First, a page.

Hubbard explained that the votes were needed “to clarify what was done in April.”

At the April meeting, the commission voted to accept the low bids on the project, but the winning bidders were not specified in the votes or meeting minutes. Can Do Construction was not mentioned in the April meeting minutes, and during the meeting it was indicated that Bimp McAlister was the low bidder on the concrete work for the project.

“I don’t understand it,” Barnes said. He said the commission did not vote to start work on the project and that there were bids lower than the project is now costing.

“Oh, I can’t believe you all are doing this again,” Mayor Vickie Burgin said. She counted through the eight bids that required formally acceptance saying they were approved at the April meeting. She referred to the meeting’s minutes that said low bids were accepted.

“Do I have to vote on that,” Commissioner Robert Dixon said. “I’m not sure what’s going on here.”

Dixon also said that he did not agree to move forward with the building project without grant funds to cover the cost.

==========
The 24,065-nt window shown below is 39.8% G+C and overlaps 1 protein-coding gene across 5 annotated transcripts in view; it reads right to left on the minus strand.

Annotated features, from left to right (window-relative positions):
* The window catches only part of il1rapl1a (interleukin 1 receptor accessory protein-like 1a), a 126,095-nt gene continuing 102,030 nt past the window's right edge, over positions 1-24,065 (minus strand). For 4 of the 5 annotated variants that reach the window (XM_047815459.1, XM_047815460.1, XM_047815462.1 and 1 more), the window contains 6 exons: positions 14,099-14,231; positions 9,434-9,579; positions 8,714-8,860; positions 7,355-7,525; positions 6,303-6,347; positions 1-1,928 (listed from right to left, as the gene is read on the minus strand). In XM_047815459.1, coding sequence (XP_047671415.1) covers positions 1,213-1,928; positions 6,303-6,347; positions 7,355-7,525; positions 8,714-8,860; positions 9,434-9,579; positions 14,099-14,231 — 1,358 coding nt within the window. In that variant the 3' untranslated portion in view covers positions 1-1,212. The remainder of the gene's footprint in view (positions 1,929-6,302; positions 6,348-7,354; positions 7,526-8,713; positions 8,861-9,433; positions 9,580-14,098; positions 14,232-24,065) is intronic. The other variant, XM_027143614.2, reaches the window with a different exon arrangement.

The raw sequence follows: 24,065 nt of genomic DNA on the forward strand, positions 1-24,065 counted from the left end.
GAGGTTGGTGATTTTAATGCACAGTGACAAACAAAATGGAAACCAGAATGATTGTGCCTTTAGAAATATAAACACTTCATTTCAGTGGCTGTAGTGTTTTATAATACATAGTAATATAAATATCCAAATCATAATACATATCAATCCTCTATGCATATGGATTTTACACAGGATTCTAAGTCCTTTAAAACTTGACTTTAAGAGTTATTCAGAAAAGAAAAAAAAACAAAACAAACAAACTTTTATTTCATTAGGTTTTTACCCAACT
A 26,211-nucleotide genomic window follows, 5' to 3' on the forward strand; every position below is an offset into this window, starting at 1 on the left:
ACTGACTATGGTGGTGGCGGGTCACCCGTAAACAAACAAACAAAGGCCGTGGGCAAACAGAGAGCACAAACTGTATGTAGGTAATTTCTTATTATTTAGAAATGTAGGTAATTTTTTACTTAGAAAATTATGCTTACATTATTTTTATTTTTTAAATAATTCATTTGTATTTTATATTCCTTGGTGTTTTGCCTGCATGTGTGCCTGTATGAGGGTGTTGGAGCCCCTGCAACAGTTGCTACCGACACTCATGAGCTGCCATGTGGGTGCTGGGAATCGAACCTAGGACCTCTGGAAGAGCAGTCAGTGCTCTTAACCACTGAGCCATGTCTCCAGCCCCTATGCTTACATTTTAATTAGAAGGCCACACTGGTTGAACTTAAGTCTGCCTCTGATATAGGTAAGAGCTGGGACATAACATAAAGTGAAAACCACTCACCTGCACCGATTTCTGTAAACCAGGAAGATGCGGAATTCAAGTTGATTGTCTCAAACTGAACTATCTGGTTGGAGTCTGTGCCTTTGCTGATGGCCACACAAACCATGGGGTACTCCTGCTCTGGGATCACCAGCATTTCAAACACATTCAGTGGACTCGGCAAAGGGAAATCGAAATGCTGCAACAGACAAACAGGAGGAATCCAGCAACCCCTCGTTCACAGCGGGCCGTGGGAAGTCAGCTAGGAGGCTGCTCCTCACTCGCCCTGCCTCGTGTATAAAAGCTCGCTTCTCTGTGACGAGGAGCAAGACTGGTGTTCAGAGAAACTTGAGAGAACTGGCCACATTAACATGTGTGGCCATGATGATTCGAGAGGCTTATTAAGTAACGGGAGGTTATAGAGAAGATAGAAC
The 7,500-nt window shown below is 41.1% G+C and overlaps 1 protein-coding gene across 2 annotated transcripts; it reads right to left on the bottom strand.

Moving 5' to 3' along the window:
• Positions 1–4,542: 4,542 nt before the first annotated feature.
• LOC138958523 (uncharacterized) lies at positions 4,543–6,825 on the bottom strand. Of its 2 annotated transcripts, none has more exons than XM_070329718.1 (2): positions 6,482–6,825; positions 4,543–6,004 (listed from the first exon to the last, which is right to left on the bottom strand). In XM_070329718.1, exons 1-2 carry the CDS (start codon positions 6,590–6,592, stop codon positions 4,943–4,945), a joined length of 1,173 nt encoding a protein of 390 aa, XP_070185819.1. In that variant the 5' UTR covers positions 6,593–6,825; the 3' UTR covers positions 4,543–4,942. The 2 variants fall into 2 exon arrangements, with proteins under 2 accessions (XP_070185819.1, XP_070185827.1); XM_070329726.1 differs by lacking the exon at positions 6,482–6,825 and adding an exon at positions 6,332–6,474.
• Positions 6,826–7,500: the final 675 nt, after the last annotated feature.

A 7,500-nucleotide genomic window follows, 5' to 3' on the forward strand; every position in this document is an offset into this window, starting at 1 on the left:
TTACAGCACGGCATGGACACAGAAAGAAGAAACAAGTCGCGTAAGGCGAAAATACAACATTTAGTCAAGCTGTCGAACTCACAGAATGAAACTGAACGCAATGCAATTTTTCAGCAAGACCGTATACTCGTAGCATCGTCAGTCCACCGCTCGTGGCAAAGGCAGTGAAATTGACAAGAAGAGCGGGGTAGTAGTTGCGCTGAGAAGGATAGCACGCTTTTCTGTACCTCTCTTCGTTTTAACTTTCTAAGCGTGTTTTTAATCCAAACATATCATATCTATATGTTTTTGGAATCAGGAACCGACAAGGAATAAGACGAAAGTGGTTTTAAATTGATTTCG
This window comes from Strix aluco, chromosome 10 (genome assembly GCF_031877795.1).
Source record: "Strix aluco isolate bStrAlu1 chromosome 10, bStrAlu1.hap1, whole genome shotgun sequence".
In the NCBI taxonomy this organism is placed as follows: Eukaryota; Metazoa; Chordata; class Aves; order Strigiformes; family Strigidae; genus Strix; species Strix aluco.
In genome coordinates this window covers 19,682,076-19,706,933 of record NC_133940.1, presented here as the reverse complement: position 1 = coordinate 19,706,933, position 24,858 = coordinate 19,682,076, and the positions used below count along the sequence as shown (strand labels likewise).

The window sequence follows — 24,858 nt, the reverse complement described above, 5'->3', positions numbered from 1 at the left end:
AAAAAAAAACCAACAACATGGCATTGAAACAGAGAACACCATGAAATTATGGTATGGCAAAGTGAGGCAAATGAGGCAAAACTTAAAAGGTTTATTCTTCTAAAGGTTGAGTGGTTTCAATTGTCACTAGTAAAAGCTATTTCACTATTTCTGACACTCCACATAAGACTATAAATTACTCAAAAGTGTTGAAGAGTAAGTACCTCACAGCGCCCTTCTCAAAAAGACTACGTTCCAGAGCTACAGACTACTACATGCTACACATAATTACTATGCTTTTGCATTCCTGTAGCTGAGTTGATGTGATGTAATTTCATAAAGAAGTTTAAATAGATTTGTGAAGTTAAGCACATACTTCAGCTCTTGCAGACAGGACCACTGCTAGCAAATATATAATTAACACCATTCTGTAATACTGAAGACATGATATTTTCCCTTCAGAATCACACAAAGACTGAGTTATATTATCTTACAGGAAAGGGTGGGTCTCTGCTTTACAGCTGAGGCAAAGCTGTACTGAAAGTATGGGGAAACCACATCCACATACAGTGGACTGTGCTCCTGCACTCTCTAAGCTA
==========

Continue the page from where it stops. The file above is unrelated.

City Clerk/Treasurer Debbie Wright explained that without the action to approve each bid, that it would be “harder for the city to get money back from litigation.”

Wright said commissioners approved every payment on the building, noting that receipts for the work were part of their monthly packets.

“And you have me reading the bills every month,” she said, noting that she reads all checks before they are voted on each month.
Dixon wanted to make sure the commission was not voting to restart work on the building.

“We can’t touch the building while it is in litigation,” Burgin said.
On separate 4-1 votes, with Barnes abstaining, the commission approved low bids from the following:

• Troxell Electric, $7,492, for electric work.

• Roger’s Plumbing, $4,645, for plumbing in the building.

• Renegade Steel Buildings, $19,300, for the metal building package.

• B&R Construction, $10,000, for heating and air conditioning.

• Can Do Construction, $7,500, to construct the metal building.

• Can Do Construction, $11,280, for the concrete floor.

• Can Do Construction, $4,500 to pour the front handicapped ramp and front door.

• Can Do Construction, $2,600, for a second front entrance ramp and door.

At last month’s city commission meeting, Can Do Construction co-owner Stacie Hendricks said they did not submit their bids until June. She said Burgin asked her to back date the bids on the project.

This is something that Burgin denies.

Kentucky State Police are looking into this and other issues surrounding the building at the request of the county attorney’s office.